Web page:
Religious/Spiritual Concerns in Caring For the Cancer Patient

  • James F. Bresnahan
  • John M. Merrill
Part of the Cancer Treatment and Research book series (CTAR, volume 140)


Often, medical care givers fail to fully attend to religious and spiritual concerns of patients and instead assign responsibility elsewhere. It is frequently thought of as somebody else’s job, such as that of the chaplain. Occasionally, a caregiver may take the initiative and inquire whether the patient would like to see one of the hospital’s pastoral care team or some other religious minister of the patient’s choice. But, given the secular and business-like milieu of medicine today, the religious and spiritual concerns of patients and their caregivers are often neglected as caregivers and patients focus on high technology diagnosis and treatment. Yet both patients and their caregivers bring the religious and moral convictions and commitments that have shaped their lives and actions to each clinical encounter.1 In a situation of serious illness or injury, patients confront a crisis of meaning; they become aware of actual or anticipated loss of function, and with that, intimations of their mortality. It is normal, then, that they begin to reflect on what this illness or injury means to them. They find they have needs for some form of sharing their reflections and for supporting these reflections. Patients will often look to the medical caregiver to satisfy these needs.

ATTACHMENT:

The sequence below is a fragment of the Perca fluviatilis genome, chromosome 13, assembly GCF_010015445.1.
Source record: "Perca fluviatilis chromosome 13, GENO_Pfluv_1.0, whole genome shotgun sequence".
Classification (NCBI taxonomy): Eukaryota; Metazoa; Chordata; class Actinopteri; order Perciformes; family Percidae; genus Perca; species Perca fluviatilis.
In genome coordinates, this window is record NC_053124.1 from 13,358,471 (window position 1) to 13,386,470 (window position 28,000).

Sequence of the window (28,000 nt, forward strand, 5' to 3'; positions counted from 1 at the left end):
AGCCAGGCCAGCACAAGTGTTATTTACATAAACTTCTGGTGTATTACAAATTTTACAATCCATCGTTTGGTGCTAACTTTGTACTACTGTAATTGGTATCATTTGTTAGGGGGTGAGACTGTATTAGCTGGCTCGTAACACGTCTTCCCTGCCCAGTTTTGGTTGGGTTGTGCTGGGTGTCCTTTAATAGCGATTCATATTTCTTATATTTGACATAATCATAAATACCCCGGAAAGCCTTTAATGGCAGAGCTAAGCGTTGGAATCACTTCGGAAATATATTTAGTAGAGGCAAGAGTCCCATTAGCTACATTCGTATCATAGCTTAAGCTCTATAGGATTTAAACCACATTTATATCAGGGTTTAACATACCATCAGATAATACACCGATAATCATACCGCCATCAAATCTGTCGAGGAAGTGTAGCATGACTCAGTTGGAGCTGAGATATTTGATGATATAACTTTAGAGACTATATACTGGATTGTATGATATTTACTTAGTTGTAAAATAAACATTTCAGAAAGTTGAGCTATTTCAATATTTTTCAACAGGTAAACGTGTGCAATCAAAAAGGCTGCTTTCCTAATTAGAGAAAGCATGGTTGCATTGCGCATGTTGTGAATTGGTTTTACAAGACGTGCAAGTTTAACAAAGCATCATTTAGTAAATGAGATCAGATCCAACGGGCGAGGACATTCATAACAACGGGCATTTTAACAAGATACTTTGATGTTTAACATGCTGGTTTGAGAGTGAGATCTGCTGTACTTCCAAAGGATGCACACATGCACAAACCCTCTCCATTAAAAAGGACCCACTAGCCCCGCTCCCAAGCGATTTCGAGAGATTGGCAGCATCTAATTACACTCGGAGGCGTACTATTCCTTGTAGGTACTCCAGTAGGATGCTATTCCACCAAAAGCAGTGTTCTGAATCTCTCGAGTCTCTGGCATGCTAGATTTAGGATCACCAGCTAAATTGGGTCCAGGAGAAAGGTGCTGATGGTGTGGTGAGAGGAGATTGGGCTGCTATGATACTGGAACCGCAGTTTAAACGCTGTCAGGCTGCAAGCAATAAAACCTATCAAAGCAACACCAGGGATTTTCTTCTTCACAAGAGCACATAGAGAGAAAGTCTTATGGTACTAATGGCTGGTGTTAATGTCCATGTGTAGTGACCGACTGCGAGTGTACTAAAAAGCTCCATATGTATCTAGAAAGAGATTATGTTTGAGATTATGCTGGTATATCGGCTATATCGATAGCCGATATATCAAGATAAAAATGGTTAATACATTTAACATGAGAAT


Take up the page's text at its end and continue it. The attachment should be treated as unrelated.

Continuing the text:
Therapeutic Alliance Moral Conviction Physician Assisted Suicide False Hope Realistic Hope 
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© Springer Science+Business Media New York 2000

Authors and Affiliations

  • James F. Bresnahan
  • John M. Merrill

There are no affiliations available

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